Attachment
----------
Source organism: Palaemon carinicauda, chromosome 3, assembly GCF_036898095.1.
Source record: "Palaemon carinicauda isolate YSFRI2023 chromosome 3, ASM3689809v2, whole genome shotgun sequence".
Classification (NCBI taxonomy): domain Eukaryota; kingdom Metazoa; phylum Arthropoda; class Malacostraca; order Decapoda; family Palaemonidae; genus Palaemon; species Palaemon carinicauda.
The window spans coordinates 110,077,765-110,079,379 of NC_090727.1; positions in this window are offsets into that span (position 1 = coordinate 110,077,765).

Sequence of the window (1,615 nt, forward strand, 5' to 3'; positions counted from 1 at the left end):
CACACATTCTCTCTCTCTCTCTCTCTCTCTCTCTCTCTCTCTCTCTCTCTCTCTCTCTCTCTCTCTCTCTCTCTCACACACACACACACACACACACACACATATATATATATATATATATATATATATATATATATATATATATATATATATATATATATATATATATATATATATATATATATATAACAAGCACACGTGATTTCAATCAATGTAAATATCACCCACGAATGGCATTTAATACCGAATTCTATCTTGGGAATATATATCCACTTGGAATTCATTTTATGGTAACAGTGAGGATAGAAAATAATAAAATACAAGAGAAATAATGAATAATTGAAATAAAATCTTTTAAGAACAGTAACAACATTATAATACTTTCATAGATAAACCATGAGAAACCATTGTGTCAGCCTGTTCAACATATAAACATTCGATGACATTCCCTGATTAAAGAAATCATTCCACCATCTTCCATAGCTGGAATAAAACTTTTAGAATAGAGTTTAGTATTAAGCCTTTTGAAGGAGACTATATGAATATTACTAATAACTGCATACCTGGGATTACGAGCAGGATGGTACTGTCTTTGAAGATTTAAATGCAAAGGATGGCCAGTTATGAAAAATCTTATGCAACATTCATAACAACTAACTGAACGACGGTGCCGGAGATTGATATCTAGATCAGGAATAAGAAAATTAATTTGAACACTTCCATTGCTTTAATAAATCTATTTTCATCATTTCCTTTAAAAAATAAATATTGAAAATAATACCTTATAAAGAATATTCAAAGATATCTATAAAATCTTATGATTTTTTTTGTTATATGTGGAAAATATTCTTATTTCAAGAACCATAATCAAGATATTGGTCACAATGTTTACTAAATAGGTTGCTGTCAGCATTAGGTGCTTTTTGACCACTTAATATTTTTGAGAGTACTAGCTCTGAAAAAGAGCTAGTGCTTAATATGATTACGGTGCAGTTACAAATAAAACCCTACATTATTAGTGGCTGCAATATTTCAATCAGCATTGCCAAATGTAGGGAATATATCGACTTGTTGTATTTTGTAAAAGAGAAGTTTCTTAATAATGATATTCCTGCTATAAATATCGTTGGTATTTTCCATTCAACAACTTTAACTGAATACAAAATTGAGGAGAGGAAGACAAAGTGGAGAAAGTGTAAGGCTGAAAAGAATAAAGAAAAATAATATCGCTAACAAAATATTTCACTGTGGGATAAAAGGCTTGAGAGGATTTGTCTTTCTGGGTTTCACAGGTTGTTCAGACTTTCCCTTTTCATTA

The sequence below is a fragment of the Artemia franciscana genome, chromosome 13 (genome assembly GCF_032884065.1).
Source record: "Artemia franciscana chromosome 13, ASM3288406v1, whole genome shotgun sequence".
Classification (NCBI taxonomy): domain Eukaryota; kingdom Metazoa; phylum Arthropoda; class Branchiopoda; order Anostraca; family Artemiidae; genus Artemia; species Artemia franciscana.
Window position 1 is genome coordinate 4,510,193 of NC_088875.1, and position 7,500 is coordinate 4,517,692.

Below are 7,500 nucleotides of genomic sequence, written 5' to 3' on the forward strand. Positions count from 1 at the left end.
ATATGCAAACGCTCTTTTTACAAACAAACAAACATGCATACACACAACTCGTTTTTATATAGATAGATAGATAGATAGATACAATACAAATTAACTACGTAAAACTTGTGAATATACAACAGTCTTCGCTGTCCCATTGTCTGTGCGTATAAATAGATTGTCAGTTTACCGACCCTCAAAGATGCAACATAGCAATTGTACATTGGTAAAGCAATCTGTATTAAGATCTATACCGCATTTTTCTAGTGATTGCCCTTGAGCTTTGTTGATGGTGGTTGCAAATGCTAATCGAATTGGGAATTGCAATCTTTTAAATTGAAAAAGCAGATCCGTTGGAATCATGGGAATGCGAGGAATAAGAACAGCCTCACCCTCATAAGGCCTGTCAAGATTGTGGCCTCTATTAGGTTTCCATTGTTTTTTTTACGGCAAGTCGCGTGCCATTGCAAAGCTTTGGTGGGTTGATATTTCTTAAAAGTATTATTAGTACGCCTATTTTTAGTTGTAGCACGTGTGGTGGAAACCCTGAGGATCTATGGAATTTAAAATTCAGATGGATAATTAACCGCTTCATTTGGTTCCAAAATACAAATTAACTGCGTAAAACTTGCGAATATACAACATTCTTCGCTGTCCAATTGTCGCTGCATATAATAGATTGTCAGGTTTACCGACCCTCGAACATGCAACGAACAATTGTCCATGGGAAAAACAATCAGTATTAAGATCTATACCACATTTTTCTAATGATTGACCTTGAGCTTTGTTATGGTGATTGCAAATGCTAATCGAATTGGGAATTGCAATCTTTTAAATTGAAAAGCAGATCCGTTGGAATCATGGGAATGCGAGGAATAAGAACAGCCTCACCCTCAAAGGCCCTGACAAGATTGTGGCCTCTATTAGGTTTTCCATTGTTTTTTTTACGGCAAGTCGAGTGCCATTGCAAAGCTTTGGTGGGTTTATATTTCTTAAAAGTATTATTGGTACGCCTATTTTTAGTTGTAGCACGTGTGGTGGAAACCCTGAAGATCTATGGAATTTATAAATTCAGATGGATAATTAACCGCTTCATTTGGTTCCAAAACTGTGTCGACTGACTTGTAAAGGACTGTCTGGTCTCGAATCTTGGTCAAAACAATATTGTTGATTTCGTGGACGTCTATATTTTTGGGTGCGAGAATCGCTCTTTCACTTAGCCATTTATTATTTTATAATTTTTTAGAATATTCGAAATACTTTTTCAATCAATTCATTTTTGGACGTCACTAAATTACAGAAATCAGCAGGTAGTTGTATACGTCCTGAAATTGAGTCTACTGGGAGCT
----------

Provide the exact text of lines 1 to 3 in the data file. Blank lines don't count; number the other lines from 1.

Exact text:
Source organism: Palaemon carinicauda, chromosome 3, assembly GCF_036898095.1.
Source record: "Palaemon carinicauda isolate YSFRI2023 chromosome 3, ASM3689809v2, whole genome shotgun sequence".
Classification (NCBI taxonomy): domain Eukaryota; kingdom Metazoa; phylum Arthropoda; class Malacostraca; order Decapoda; family Palaemonidae; genus Palaemon; species Palaemon carinicauda.